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Why multichannel retail is an outdated concept

Maria Morais is managing consultant at digital agency Neoworks.



The online fashion market is expected to grow 86% between 2011 and 2016 to reach £9.4bn in the UK, according to Mintel, but to date more than a quarter of consumers in the UK (27%) have still never purchased clothing online. There is much potential for further growth in this area - and technology will be a determining factor in that growth.

The concept of multichannel commerce is outdated. A channel focus assumes that the company owns the customer experience when, in a truly seamless environment, it is the customer who owns the experience. Using technology - for example, by introducing same-day delivery or tablets for in-store browsing - enables retailers to innovate and contributes to a behavioural change in the way customers shop.

New ways to drive customers into stores and improve the in-store experience through online is high on the agenda for most fashion retailers. Pure players such as Amazon are extending their presence offline with services like click-and-collect or pop-up shops, while traditional bricks-and-mortar retailers such as Debenhams are looking at new ways to increase their stock online, with services like endless aisle, where stock available in-store can be sold online.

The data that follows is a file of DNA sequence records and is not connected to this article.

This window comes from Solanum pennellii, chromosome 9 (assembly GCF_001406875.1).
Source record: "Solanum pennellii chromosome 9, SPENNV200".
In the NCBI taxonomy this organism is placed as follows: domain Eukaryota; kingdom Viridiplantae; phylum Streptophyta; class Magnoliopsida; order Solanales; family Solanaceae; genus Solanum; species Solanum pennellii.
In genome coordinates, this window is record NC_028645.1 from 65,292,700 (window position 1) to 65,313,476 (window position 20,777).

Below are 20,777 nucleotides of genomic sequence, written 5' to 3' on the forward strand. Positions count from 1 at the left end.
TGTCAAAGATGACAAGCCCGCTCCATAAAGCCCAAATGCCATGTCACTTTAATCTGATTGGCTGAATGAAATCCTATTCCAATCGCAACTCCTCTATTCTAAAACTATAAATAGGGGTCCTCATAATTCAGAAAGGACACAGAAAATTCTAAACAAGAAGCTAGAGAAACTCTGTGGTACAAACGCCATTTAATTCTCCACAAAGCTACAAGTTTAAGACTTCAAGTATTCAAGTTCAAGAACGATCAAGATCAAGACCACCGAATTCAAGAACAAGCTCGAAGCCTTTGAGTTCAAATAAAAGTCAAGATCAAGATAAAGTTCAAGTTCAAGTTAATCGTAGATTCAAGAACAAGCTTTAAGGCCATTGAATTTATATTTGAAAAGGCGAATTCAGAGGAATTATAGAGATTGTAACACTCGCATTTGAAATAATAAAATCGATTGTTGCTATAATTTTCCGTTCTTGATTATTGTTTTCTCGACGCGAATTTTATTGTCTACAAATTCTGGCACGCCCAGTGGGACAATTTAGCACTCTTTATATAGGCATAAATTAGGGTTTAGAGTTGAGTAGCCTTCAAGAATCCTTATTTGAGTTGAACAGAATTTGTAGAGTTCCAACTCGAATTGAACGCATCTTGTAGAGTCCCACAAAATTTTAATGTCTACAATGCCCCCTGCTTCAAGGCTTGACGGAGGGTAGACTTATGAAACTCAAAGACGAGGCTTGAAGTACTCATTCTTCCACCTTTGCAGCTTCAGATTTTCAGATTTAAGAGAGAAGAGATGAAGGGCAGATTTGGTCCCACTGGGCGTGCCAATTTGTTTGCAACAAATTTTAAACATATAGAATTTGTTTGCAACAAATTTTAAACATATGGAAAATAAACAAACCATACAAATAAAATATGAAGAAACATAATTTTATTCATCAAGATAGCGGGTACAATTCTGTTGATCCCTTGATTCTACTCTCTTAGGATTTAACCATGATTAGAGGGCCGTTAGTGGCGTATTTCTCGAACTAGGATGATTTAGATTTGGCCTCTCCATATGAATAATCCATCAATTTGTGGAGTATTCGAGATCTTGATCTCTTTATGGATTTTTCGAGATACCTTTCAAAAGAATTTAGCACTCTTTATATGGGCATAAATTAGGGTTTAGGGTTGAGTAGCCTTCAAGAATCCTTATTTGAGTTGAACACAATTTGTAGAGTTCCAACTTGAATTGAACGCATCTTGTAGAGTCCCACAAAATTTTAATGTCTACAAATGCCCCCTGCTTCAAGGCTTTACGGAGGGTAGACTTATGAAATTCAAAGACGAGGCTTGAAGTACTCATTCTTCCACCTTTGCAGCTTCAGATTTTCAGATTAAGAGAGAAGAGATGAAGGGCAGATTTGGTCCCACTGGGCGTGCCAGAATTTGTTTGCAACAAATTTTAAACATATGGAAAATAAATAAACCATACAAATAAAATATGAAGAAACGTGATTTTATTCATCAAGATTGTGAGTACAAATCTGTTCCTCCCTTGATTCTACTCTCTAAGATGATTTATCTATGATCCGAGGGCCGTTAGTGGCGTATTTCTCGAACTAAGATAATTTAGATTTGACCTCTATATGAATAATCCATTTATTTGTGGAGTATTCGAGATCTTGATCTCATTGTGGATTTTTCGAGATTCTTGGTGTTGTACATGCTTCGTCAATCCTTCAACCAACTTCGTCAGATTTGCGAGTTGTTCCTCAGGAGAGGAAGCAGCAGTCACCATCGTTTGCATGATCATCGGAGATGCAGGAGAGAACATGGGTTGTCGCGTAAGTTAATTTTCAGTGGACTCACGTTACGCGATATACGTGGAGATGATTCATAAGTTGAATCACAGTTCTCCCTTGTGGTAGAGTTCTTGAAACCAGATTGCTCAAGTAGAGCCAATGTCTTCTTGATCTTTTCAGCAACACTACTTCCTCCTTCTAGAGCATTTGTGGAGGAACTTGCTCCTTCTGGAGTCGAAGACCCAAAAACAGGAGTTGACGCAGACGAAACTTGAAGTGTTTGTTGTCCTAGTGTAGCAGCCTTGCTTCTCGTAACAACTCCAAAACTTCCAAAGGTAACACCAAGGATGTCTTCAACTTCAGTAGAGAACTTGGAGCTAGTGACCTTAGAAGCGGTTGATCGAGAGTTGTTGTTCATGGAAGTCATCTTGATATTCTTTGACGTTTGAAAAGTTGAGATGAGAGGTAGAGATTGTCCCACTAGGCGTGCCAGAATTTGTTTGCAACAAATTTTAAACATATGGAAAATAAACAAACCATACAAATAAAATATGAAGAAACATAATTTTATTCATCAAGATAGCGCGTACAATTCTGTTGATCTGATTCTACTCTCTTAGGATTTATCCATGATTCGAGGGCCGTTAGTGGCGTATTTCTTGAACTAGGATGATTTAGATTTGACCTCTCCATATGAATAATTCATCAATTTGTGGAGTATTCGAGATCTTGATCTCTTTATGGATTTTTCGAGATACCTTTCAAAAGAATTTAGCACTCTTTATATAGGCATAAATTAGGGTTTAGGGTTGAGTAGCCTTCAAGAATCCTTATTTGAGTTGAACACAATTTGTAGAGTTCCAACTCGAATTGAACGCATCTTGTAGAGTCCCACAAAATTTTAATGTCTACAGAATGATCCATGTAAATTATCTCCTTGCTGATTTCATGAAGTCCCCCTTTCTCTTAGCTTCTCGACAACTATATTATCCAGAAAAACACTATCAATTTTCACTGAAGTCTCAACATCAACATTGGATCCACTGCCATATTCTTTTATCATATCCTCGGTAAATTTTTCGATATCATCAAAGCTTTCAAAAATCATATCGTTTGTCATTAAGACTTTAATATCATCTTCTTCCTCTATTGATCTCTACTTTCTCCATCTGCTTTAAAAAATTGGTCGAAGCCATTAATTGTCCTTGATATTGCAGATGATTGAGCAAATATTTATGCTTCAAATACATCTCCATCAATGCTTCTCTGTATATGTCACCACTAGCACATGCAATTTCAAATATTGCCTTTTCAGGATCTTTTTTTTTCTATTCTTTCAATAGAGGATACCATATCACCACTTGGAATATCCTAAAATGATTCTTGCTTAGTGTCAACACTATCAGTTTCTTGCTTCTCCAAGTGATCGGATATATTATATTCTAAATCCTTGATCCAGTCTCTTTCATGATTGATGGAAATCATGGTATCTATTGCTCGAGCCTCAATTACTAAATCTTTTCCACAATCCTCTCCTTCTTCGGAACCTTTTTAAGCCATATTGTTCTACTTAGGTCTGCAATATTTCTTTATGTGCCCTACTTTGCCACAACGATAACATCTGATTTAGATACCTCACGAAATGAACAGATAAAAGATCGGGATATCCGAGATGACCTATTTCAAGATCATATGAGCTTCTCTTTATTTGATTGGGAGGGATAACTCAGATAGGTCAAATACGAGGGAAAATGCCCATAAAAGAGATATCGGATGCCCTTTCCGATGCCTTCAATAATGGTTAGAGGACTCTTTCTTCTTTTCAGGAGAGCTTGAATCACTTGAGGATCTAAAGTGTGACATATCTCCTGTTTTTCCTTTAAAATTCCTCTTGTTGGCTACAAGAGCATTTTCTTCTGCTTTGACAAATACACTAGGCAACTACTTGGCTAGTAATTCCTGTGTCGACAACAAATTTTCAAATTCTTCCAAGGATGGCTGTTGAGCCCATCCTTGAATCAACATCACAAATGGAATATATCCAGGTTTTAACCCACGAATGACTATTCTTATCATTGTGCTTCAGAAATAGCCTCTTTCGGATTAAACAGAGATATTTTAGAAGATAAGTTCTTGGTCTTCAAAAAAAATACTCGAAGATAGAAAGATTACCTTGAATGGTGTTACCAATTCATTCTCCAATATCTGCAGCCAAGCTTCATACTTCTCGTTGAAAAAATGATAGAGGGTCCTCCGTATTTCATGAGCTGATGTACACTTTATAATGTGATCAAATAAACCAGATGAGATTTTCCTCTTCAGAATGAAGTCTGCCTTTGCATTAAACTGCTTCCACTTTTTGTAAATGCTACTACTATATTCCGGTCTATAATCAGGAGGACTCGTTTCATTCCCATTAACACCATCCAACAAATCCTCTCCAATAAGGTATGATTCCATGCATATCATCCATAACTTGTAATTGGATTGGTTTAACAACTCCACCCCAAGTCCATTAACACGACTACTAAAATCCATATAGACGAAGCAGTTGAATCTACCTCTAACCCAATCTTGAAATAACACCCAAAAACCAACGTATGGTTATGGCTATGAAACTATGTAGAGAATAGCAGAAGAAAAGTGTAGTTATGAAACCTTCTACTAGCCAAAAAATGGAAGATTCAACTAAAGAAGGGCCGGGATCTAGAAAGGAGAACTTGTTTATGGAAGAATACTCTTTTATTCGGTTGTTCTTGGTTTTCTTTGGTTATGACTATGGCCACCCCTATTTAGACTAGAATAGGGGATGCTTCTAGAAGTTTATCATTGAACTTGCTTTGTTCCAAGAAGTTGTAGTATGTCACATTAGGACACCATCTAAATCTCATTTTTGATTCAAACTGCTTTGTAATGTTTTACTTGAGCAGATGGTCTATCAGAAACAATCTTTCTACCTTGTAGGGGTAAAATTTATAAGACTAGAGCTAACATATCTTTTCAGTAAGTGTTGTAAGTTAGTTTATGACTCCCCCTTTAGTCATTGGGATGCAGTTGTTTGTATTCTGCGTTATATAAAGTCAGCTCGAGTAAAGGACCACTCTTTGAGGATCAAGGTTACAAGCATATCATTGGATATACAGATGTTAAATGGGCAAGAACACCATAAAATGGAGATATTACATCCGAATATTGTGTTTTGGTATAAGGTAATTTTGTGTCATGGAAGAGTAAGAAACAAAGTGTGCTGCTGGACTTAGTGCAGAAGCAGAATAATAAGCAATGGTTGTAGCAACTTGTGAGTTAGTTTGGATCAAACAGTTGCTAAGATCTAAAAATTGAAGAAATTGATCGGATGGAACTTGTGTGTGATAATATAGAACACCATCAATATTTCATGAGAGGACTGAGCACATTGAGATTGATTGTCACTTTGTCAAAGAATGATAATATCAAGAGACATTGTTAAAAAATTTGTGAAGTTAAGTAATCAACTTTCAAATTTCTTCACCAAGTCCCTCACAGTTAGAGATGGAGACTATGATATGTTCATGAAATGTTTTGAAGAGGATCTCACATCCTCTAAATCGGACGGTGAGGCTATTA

Understanding the customer journey - together with a good comprehension of how data systems can be integrated - is key, because improvements in one channel will have an impact on the others. Most brands are looking for ways to decrease costs and make everything run quicker for the customer; yet others, particularly in the luxury segment, are trying to bring the ‘wow factor’ to their customers and make the in-store experience unique. It is important to compete by differentiating your offer, not just on price.

If they are to compete in a digital world, retailers must stop thinking in channels - and working in silos - and have more joined-up discussions about customer behaviour and what the customer wants.

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